23

Due process requires an opportunity for notice and a hearing "prior to the deprivation of a significant property interest." Memphis Light, Gas & Water Div. v. Craft, 436 U.S. 1, 19, 98 S.Ct. 1554, 1565, 56 L.Ed.2d 30 (1978). We reject the Gilberts' procedural due process claim because the 1977 reenactment did not deprive them of a property interest. The Gilberts had no property interest in the water they had not yet received. State law governs the definition of a property interest for purposes of a claim for denial of procedural due process. Adolph v. Federal Emergency Management Agency, 854 F.2d 732, 737 (5th Cir.1988). Under California law, potential water users have no property interest in water not yet received. See Hollister Park Investment Co. v. Goleta County Water Dist., 82 Cal.App.3d 290, 294, 147 Cal.Rptr. 91, 93 (1978). Likewise, the Gilberts, Lockarys and Macey suffered no violation of procedural due process by not receiving notice to attend hearings to supply other residents with water in which they had no property interest.

24

The claim of Gilbert, Lockary and Macey that the BCPUD did not act as an impartial decision maker need not be addressed on this appeal because of our disposition of other dispositive issues in favor of appellants. We express no view of the impartial decision maker claim.

C. APPELLANTS MESA RANCH AND ANTON HOLTER

25

Mesa Ranch and Holter contend that their takings claim for precondemnation blight suffers a ripeness defect and that the district court erred in granting summary judgment to BCPUD on the merits.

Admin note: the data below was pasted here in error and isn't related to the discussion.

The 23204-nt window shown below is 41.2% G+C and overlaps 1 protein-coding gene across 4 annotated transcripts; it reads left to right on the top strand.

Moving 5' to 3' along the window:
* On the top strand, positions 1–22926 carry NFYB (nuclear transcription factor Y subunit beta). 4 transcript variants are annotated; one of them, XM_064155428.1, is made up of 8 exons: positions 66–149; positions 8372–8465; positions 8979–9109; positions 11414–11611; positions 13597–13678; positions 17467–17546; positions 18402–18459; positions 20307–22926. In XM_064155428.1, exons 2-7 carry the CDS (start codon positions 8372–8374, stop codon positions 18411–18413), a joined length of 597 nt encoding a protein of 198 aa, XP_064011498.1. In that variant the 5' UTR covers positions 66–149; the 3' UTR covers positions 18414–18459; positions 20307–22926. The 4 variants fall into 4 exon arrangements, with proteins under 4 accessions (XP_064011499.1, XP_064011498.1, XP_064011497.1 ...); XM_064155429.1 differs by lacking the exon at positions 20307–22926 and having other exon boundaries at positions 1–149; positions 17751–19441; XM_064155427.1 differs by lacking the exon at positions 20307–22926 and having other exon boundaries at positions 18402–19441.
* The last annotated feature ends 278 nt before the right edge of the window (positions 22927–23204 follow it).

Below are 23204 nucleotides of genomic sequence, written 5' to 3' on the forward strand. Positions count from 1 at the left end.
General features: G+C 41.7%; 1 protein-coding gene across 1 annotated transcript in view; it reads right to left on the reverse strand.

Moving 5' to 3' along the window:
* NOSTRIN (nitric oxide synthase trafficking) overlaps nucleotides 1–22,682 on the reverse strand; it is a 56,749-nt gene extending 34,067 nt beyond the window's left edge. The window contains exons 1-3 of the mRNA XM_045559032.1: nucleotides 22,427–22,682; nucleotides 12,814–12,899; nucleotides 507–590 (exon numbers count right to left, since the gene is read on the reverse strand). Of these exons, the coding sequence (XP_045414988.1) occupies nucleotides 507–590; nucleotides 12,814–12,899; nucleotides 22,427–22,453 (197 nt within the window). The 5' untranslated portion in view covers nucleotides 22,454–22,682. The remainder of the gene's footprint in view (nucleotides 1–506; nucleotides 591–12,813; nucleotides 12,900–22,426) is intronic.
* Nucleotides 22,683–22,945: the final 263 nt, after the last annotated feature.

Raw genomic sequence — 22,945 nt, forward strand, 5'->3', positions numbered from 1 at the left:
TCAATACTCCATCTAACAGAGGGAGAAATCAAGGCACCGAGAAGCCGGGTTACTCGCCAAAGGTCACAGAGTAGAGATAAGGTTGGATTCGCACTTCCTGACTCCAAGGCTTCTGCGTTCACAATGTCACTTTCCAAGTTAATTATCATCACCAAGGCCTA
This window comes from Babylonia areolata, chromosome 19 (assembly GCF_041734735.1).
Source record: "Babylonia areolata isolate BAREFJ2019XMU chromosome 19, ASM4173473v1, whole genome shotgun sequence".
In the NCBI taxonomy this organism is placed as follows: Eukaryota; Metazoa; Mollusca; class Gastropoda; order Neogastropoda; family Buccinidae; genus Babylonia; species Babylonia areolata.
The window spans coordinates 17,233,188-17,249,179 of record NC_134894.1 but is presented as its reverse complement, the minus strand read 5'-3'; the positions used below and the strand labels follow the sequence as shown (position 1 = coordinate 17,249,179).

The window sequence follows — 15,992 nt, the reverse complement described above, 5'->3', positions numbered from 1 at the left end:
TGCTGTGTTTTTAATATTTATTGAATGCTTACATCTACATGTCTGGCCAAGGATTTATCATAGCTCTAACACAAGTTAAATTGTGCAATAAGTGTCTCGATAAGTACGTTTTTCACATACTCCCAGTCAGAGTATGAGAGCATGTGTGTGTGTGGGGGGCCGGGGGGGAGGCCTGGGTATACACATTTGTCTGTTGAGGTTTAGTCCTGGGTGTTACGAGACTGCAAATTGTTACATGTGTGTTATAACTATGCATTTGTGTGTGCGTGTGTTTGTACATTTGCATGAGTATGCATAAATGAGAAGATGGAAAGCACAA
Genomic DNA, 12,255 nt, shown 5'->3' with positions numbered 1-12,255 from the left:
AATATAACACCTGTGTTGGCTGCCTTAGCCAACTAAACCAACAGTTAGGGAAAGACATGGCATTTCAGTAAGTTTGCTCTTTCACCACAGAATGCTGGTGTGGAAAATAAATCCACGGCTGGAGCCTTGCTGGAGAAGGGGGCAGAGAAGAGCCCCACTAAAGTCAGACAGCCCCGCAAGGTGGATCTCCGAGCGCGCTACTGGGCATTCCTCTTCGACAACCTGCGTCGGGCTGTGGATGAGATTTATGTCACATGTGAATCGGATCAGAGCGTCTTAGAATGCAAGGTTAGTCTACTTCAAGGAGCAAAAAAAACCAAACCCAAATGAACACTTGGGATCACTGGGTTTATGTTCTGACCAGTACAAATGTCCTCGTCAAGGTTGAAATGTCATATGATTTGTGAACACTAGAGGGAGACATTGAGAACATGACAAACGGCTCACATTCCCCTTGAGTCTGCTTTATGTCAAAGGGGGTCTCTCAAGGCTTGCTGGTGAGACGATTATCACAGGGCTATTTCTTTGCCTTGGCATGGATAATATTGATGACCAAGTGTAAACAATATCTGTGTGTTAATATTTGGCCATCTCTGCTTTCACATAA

26

We agree. Mesa Ranch and Holter must first seek compensation through state procedures before suing in federal court. See Williamson, 473 U.S. at 194-95, 105 S.Ct. at 3120-21. Despite the existence of a California state law remedy for precondemnation blight in state court, see Klopping v. City of Whittier, 8 Cal.3d 39, 51-52, 104 Cal.Rptr. 1, 500 P.2d 1345 (1972), Mesa Ranch and Holter made no attempt to procure that relief first. Thus the district court had no jurisdiction to render judgment on the merits. We therefore reverse and remand to the district court for dismissal. In the alternative, if Mesa Ranch and Holter desire to proceed with their claim for precondemnation blight, on remand to the district court, the district court may permit Mesa Ranch and Holter to amend their complaint to include a pendant state law Klopping claim. See, e.g., Sinaloa, 882 F.2d at 1404 n. 4. The district court should resolve the issue of costs and attorneys' fees in the first instance.

D. LEGISLATIVE IMMUNITY OF BCPUD DIRECTORS

27

All appellants challenge the district court's grant of legislative immunity to BCPUD directors in Lockary I. We have no jurisdiction over this claim due to the inadequacy of appellants' notice of appeal. The requirements of the content of a notice of appeal are jurisdictional, Bankers Trust Co. v. Mallis, 435 U.S. 381, 387, 98 S.Ct. 1117, 1121, 55 L.Ed.2d 357 (1978), and we consider that issue sua sponte. See United Artists Corp. v. La Cage Aux Folles, Inc., 771 F.2d 1265, 1267 (9th Cir.1985).

28